The increasing automation of the work place, advances in machine learning and the broad introduction into the economy of new forms of artificial intelligence will ensure that the new jobs that do get created will require ever higher levels of education and training. People who can pay will get the education, and those with the attendant knowledge and skill sets will have opportunities to secure jobs that pay well. Those who lack these things face a dark future.

Nowhere will it be darker than in emerging countries. In November, 2016, the United Nations warned that while automation and innovations in machine learning threaten 47 per cent of all existing jobs in the United States, the number is 65 per cent in Nigeria, with a population of 186 million people; 69 per cent in India, home to more than 1.3 billion; and 77 per cent in China, a country of 1.4 billion.

Successful emerging-market countries follow a pattern of development. They begin poor, with large numbers of people living in the countryside. The young begin moving toward cities, where they hope to earn higher wages for themselves and their families. They arrive ready to work, but are in no position to command high wages. This sudden surge of inexpensive labour attracts the attention of manufacturers who own factories in countries where workers are much more highly paid. New factories appear, and word of new jobs makes its way to rural areas, generating an even bigger wave of poor young people headed for the big city. This story has played out countless times in China, India and across Southeast Asia, Latin America and sub-Saharan Africa.

The next stage of development begins as these once-poor workers demand higher wages and better working and living conditions. Consumer classes appear in countries that have never had them. Higher pay for these workers means the country is no longer as attractive for foreign companies, but some countries – those with capable, reform-minded governments – can adapt. New technologies – purchased, invented or stolen – allow the companies operating within them to get more productivity from each worker, who then produces more sophisticated goods and services, with higher value added, that continue to push wages upward. A sea change that began with low-cost manufacturing ends with the birth of a true middle class.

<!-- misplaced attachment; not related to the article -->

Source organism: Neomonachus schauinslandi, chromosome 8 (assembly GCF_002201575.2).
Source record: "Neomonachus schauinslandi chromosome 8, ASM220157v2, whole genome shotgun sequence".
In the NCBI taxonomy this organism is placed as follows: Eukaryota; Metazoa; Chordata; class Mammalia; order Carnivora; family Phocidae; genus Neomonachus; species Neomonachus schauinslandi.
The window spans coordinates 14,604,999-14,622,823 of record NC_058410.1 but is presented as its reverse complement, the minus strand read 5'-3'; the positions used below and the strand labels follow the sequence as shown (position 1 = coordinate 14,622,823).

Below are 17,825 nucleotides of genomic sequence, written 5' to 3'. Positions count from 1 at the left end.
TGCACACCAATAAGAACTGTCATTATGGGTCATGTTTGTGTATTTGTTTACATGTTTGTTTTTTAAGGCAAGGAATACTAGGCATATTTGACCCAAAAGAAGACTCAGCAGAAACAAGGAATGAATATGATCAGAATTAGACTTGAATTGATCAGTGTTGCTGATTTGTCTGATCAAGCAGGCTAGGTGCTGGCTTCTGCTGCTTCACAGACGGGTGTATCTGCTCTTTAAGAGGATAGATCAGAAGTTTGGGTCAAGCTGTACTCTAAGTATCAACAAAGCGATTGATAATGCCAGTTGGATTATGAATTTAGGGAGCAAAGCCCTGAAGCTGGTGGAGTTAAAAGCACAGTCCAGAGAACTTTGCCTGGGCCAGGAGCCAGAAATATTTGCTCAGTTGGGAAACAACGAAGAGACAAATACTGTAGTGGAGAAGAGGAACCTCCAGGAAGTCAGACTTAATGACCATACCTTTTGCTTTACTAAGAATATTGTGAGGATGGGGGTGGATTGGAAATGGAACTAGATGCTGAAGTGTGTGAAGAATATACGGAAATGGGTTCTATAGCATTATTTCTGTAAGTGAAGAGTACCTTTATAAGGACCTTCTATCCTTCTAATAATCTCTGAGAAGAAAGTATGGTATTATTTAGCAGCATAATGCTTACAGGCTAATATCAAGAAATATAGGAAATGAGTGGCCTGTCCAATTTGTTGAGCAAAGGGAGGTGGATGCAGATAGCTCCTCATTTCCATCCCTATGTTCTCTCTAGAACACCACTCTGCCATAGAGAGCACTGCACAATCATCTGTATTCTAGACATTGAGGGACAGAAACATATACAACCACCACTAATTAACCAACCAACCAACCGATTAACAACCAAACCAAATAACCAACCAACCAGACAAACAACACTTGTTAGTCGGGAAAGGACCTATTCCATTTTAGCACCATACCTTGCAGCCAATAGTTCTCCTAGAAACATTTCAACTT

But the virtuous cycle that depends on favourable demographics, labour mobility, economic growth and political reform is beginning to break down. The introduction of robotics and AI across the globe, even on a limited scale, will sharply reduce the low-wage advantage that helps poor countries and poor people become middle-income countries and middle-class consumers.

Where do all those energetic, ambitious young people go? The youth bulge we see in many developing countries can move from economic advantage to political threat as their path out of poverty is blocked. If they never join the active work force, they will never have access to the education and training needed to earn 21st-century jobs, and they justifiably fear that their children will fare no better. Those able to keep their jobs may discover they must work for lower pay and fewer (if any) benefits.

If automation slashes jobs and reduces wages in developing countries, it may become impossible for workers to gain the education needed to succeed in a world where advanced AI generates a much bigger share of the economic growth. Lower growth means less government revenue – and less money to spend for education and services, for infrastructure and for all the other things that middle classes expect from government. The virtuous cycle becomes a vicious cycle.

In 2018, it’s still too soon to know for certain whether the tech revolution will kill more jobs than it creates. But as in the rich countries, we can be sure that the new jobs will be very different from the old ones, that education and training for these new forms of work will be fundamentally different as well and that large numbers of workers won’t make the leap from the old order of things to the new. It’s an open question where those who lose from this next wave of change will declare their political allegiance – or whether they will declare war on the entire system.

Walls everywhere, not least across the web